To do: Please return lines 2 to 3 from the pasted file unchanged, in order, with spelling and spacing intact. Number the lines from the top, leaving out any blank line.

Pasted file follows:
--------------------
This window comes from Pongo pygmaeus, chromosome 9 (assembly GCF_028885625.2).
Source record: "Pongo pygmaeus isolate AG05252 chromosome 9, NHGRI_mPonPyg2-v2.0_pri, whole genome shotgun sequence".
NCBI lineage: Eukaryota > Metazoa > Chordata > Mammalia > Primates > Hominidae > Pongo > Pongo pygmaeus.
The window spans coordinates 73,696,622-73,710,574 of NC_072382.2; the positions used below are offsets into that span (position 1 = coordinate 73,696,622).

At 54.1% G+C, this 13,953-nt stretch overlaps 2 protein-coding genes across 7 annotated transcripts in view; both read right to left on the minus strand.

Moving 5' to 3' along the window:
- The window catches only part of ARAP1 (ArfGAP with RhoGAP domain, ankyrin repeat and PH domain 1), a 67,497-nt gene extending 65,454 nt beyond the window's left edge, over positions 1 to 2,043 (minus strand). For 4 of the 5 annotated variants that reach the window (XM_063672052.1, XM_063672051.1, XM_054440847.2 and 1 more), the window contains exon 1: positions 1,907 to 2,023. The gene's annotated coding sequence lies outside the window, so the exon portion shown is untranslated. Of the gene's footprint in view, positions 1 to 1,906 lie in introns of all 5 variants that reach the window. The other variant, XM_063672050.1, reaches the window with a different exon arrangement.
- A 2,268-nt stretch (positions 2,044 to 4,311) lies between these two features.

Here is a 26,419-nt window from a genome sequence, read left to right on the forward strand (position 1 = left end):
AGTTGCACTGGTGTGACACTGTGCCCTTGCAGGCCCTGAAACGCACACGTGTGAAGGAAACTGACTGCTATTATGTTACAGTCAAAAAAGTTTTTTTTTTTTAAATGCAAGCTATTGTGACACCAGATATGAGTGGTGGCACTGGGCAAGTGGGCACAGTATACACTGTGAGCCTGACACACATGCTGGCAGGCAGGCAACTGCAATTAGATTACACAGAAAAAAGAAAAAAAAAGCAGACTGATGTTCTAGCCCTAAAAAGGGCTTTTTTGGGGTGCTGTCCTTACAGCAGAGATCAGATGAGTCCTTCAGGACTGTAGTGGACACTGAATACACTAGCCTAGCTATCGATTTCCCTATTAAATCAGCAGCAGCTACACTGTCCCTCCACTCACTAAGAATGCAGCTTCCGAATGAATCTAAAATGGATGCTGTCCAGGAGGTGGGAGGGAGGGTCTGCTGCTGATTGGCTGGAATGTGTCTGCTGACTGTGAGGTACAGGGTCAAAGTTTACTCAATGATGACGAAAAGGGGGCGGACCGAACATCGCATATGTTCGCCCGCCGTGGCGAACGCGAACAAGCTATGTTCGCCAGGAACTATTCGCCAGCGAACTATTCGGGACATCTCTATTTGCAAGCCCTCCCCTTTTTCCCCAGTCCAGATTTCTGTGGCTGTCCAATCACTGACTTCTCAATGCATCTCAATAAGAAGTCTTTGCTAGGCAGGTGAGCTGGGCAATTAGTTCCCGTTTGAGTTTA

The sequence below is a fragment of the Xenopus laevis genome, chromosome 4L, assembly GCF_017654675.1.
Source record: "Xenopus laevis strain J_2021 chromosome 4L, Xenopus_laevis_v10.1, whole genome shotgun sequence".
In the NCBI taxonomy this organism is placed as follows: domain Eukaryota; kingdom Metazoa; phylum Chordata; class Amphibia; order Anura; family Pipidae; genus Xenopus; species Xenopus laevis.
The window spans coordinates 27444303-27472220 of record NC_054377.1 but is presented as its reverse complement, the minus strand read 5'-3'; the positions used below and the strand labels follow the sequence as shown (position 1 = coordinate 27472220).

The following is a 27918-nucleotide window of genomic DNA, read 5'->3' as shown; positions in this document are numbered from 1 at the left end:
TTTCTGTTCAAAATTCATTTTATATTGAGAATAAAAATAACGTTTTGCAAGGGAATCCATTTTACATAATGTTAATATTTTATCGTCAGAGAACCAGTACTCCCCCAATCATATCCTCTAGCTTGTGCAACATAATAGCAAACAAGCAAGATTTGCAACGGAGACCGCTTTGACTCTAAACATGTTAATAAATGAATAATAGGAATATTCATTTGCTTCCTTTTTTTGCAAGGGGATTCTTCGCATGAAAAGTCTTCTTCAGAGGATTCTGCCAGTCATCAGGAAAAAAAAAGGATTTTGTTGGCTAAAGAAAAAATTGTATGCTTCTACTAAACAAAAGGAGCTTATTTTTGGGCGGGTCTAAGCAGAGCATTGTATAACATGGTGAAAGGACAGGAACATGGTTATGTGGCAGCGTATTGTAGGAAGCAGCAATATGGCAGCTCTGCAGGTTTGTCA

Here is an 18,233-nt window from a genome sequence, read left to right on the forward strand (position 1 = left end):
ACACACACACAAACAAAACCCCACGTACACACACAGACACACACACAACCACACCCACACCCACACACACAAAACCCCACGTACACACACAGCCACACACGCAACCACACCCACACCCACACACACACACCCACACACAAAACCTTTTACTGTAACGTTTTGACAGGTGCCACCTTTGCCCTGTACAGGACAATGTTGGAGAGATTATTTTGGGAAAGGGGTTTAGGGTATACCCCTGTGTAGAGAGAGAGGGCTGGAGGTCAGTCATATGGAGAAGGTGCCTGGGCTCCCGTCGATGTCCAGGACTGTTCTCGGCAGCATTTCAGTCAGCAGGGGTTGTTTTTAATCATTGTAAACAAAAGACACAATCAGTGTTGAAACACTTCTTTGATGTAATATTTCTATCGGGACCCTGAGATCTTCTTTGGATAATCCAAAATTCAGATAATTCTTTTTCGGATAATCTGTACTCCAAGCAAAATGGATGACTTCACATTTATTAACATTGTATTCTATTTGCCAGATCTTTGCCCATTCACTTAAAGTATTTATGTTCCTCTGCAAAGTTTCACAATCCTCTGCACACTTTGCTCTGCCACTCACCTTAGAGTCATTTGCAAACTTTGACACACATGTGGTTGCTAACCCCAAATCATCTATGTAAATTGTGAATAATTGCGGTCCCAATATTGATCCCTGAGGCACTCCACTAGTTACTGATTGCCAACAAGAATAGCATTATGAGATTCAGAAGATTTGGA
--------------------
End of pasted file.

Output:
Source record: "Pongo pygmaeus isolate AG05252 chromosome 9, NHGRI_mPonPyg2-v2.0_pri, whole genome shotgun sequence".
NCBI lineage: Eukaryota > Metazoa > Chordata > Mammalia > Primates > Hominidae > Pongo > Pongo pygmaeus.